Attorney Allen Lichtenstein, who is representing the Libertine with attorney Conrad Claus, said there’s a simple reason the club doesn’t have a business license: The county isn’t playing fair.
Lichtenstein said the club applied for a business license on Feb. 8. He said the county’s zoning department approved the application on Feb. 29, but the Libertine still needed approval from the Fire Department before it was granted a license.
But strange things started happening, Lichtenstein said. On March 5, agents from the business license department went to the Libertine and served a cease-and-desist order on Hurt and the club. However, the order named the landlord, Biloxi Investments, and its manager, Diane Casano — not Hurt and the Libertine.
Then on April 11, the 45-day deadline for the county to act on a business license application passed without the county taking action on the Libertine’s license, Lichtenstein said. That meant the county could not reject the application, the lawyer said. But the county denies it missed the deadline.
Claus, who is handling the case for free, criticized the county for cracking down on a business it deems unsavory.
“The game the county is playing is very much in line with its not-so-hidden agenda,” he said.
However, county officials argue that they are operating by the book. In court documents, Deputy District Attorney Robert Warhola called the Libertine an illegal sex club. The county code defines a “sex club” as a business where wife swappers, swingers or others can go, pay a fee and engage in or view consensual sexual activity.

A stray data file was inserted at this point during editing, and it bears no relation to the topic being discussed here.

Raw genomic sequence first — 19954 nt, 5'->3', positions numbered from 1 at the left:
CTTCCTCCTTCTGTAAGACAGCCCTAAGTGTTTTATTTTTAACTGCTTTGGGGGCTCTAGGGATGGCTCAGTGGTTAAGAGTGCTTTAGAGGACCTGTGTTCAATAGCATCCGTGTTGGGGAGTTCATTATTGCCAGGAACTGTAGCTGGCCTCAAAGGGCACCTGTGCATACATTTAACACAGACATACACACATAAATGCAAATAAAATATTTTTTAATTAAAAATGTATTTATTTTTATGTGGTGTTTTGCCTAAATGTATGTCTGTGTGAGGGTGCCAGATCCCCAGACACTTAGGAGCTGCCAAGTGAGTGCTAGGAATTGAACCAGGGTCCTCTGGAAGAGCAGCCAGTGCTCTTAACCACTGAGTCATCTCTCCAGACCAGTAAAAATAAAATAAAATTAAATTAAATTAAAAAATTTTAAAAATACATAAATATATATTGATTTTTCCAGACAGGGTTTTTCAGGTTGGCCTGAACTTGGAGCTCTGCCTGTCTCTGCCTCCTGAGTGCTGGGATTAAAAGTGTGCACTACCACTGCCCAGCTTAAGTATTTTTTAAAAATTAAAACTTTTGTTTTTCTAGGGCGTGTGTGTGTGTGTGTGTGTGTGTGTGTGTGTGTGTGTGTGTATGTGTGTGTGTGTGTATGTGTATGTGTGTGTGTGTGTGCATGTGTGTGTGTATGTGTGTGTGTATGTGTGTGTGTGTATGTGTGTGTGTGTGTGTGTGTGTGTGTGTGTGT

On its license application, the Libertine is described as a “motion picture” or film production company. But Warhola argued that the club is really a sex club with a functional dungeon and other racy activities.
According to a report by the business license department, an investigator determined that the Libertine wasn’t intending to operate as a motion picture studio but as an adult business. The report also showed that the department’s manager and assistant manager recommended that the club be denied a license on April 11, which was within the 45-day period.
Jacqueline Holloway, director of the business license department, recommended that the club be denied a license on April 14, the report showed.
But to Hurt, who has sunk at least $150,000 into the club and spent months perfecting it, the license denial has as much to do with violations of his First Amendment rights as with code violations.